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Study: Demographics to Drag Down Median Income

By    |   Monday, 09 September 2013 08:17 AM

Americans who expect wages to rise as the nation recovers from the recession may be in for disappointment. A new report suggests incomes may be headed downhill for decades.

America's history is one of booms and busts. Like a predictable cycle, after economic hardship, there's recovery. But this go-round may be different warns economists Richard Burkhauser of Cornell University and Jeff Larrimore, a staffer on the Congressional Joint Committee on Taxation.

In the past, demographics have been a positive contribution to the economy; in the future demographic trends could lead to serious economic decline, the economists claim.

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Retirees Slammed with 85% Pay Cut (New Video)

Pointing to past decades, the economists say median household incomes rose 9 percent between 1979 and 1989 and jumped 13 percent between 1989 and 2000. They say the primary driver of this growth was women, The Wall Street Journal notes.

But women's contribution to income growth started to plateau around 2000 and male earnings began to fall. Americans took the changing trends in stride because home prices were rising and there was easy credit, The Journal adds.

Then, the recession came and ravaged household incomes. Now, as the nation tries to recover, demographics are set to be a headwind, with race being a major factor.

"Baby boomers are now going to retire and we also know that the racial composition of the country is going to change," says Rick Newman, Yahoo Finance senior writer, explaining the study's findings.

"Those two factors are likely to drag down median income all the way through 2050," he adds.

Hispanic and black individuals earn less than white Americans do. According to The Journal, the economists peg the average incomes for minorities' at only about 60 percent the average income for whites.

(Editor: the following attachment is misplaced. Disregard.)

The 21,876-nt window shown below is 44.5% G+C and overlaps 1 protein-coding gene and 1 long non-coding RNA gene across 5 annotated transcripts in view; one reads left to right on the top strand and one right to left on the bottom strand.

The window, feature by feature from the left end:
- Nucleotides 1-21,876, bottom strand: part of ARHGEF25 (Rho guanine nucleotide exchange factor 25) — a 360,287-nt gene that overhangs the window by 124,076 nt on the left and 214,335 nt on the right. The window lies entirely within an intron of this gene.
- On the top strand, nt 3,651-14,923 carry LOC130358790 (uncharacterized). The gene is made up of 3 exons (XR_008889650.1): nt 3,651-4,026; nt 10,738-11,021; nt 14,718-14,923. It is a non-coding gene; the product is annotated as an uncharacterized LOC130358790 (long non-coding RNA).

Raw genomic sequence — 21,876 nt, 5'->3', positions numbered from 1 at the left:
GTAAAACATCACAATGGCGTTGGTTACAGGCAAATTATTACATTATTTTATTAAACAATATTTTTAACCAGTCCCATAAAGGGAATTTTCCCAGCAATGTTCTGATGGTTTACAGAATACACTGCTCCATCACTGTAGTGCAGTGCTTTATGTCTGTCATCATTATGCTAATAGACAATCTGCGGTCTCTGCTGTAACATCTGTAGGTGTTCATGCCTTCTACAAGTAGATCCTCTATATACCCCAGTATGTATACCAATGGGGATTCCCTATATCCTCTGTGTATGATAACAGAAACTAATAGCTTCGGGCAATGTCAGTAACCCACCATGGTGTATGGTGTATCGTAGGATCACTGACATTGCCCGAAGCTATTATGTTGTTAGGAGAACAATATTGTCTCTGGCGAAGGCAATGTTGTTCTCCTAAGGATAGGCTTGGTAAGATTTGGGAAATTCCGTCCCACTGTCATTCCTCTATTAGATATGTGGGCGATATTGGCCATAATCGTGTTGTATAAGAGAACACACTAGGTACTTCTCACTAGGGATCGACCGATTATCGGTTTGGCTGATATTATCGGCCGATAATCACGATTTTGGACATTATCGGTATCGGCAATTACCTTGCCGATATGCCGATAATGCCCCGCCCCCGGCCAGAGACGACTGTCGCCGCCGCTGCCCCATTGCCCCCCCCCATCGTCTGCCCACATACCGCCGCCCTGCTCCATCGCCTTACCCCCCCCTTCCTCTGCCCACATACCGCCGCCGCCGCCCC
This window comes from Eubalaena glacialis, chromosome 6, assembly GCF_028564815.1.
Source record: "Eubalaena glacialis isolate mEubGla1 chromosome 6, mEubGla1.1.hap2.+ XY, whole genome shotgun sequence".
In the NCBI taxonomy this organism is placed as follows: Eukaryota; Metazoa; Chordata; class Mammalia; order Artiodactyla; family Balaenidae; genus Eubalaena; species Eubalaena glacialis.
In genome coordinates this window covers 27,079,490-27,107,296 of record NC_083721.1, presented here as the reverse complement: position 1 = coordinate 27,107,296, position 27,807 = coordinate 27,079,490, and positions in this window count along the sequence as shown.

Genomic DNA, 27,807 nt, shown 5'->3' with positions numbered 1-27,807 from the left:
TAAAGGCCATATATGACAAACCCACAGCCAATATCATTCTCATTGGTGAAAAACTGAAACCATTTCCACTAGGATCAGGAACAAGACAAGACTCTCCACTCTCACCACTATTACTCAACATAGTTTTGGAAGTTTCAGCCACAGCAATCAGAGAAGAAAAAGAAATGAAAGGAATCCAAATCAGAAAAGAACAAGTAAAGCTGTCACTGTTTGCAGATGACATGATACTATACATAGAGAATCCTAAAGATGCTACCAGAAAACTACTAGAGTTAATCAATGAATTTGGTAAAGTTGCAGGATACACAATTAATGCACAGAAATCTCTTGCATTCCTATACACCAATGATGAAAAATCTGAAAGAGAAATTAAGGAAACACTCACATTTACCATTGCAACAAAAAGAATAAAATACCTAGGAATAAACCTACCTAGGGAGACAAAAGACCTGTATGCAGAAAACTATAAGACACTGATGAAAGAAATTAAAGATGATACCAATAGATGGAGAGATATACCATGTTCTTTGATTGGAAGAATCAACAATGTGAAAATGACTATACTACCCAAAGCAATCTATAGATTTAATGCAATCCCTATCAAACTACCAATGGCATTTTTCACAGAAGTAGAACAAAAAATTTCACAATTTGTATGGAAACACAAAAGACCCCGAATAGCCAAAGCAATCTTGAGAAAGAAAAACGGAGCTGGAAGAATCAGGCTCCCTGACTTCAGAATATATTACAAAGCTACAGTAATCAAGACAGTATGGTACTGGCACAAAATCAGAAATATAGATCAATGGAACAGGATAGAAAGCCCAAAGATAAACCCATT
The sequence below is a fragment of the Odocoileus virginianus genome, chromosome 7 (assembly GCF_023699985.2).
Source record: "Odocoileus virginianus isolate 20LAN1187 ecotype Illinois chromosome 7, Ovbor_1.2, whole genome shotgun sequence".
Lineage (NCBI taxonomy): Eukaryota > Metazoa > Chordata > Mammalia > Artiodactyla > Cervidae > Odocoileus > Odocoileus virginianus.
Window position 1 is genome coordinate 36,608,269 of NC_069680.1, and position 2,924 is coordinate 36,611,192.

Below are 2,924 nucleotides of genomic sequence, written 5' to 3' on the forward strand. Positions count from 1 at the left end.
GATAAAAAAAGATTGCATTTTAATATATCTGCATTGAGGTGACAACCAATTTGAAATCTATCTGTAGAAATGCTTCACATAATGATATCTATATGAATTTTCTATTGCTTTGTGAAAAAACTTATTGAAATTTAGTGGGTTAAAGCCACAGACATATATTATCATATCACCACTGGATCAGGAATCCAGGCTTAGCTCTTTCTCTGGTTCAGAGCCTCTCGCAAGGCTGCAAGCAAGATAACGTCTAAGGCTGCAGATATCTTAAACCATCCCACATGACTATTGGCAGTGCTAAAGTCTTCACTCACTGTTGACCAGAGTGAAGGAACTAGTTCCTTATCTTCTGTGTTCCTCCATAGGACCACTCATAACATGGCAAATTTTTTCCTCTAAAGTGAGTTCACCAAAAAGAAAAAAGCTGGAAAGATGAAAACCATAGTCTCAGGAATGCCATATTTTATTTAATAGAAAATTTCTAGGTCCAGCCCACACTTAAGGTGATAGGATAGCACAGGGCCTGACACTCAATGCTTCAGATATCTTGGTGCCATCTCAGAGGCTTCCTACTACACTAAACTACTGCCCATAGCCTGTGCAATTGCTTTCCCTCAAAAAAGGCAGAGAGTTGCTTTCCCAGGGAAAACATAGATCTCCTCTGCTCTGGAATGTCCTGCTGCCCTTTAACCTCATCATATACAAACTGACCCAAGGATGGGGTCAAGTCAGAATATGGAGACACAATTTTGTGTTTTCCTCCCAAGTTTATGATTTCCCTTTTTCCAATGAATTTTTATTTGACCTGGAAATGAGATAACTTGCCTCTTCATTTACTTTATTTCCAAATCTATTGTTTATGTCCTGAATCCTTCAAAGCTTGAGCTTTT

Census data show that by 2030, about 20 percent of the U.S. population will be over 65, The Journal explains.

In forthcoming decades, minorities will account for a larger share of the working population. And as the "relatively high-earning whites" leave the work force, the economists say the nation is set to see a reduction in median income growth.

According to the study, median income could be reduced by about a little less half a percentage point per year between now and 2020. And a little over half a percentage point per year may be shaved off in the decade that follows.

The rates of decline would vary thereafter but are projected to continue until 2050.

"Those numbers might sound small, but over time it adds up to a significant loss of purchasing power for the typical American and a long era of decline for the entire nation," Yahoo states.

"We could change some of this if we wanted to," says Burkhauser, one of the study authors.

"What we need to do is come up with better education, better training and a greater effort to encourage blacks and Hispanics to stay in the labor force," he urges, Yahoo reports.

Demographics are not destiny, Newman agrees. But he says the economists outlined solutions, which we all know about already, but are hard to do.

Editor’s Note: Retirees Slammed with 85% Pay Cut (New Video)

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Americans who expect wages to rise as the nation recovers from the recession may be in for disappointment. A new report suggests incomes may be headed downhill for decades.
demographics,income,median,work
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2013-17-09
Monday, 09 September 2013 08:17 AM
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